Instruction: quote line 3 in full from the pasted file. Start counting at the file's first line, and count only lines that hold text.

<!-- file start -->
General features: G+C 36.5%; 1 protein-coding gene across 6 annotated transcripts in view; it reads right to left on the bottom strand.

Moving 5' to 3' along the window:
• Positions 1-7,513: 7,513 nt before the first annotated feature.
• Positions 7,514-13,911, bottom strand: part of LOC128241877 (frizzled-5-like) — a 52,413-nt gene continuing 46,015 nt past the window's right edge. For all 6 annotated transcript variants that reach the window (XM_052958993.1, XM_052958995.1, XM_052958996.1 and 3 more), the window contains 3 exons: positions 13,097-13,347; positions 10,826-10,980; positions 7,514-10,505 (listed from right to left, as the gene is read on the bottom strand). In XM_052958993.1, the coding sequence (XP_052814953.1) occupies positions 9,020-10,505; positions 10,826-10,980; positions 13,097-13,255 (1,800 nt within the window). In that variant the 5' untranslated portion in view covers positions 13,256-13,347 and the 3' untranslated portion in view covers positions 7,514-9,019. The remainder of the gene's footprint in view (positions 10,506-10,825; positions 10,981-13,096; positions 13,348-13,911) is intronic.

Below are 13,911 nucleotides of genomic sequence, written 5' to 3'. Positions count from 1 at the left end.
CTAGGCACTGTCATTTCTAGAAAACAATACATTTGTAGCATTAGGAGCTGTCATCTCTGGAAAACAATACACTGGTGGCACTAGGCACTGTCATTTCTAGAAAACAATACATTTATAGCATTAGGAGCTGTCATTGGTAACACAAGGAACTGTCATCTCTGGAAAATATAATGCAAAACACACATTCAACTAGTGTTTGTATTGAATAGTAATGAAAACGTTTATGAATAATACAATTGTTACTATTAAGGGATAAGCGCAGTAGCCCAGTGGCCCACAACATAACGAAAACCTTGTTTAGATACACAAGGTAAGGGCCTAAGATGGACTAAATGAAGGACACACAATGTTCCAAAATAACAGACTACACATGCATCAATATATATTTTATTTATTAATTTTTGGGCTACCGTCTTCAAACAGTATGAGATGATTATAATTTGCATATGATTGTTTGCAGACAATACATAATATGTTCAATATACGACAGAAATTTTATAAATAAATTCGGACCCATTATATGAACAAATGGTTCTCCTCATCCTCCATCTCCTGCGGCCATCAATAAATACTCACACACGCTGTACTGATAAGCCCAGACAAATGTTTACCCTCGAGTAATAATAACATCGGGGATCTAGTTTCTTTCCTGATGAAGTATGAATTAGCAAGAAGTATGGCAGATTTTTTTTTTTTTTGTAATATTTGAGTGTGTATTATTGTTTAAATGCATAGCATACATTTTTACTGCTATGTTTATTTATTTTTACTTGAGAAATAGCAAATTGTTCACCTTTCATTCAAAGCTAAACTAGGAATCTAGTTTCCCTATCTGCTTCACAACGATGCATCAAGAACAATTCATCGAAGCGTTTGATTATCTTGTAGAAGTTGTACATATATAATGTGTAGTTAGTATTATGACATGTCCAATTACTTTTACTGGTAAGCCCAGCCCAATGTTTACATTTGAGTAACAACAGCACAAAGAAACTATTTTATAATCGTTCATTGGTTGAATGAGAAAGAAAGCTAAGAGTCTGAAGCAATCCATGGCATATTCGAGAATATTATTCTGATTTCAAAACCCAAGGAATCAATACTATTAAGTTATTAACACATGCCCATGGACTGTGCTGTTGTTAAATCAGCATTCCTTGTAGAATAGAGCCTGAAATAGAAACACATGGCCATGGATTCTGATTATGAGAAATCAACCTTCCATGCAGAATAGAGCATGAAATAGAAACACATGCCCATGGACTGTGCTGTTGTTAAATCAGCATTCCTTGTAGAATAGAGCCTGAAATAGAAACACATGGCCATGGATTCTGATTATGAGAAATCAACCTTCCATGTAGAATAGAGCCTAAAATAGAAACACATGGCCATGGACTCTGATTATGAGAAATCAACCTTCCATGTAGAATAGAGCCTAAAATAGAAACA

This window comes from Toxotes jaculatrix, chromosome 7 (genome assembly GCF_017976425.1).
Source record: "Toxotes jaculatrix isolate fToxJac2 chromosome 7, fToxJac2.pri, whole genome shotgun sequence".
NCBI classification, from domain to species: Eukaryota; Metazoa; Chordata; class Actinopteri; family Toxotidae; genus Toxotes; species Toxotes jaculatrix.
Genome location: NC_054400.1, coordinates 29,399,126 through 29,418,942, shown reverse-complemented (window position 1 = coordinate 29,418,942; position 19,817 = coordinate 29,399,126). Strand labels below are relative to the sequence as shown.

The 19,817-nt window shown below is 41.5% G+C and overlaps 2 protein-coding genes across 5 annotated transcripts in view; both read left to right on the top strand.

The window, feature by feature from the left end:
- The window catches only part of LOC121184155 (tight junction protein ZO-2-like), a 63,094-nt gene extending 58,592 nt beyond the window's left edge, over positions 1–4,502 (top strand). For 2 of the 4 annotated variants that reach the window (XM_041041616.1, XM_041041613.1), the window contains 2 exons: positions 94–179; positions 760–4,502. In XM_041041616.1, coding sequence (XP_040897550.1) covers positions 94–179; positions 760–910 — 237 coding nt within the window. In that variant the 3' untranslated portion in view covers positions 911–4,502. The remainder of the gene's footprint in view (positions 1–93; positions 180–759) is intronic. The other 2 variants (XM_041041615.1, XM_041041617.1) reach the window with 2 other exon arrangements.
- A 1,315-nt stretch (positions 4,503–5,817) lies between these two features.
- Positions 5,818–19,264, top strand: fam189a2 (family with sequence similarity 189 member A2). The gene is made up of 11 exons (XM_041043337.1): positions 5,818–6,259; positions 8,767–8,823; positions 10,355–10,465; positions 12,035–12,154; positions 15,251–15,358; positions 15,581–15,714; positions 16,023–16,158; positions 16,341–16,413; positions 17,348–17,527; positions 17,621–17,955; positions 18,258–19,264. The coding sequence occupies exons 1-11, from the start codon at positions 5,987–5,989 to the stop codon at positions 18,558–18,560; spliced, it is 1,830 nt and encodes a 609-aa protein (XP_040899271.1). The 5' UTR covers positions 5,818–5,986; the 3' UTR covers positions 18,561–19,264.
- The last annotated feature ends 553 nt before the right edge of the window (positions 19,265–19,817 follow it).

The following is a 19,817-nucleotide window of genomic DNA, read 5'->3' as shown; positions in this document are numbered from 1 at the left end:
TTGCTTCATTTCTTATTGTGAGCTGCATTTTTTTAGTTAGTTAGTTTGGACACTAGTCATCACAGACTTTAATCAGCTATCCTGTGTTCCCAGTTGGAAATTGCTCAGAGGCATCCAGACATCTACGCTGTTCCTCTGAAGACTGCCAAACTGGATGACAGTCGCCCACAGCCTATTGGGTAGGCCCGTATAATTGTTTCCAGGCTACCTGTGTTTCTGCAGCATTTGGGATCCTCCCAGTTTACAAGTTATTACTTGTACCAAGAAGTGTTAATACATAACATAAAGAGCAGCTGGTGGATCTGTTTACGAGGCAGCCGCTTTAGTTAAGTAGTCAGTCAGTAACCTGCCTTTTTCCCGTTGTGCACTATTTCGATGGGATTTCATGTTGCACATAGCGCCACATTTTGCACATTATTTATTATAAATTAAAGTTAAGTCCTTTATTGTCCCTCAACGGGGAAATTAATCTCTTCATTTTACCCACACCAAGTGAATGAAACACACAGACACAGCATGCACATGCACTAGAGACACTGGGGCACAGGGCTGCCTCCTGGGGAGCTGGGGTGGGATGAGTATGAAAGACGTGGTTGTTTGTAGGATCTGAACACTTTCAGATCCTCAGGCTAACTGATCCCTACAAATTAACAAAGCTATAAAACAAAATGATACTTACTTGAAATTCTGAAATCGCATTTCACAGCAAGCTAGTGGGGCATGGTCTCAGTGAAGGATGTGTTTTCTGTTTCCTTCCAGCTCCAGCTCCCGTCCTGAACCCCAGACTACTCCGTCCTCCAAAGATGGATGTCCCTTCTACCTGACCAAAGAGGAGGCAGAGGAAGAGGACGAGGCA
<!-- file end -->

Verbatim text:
• Positions 1-7,513: 7,513 nt before the first annotated feature.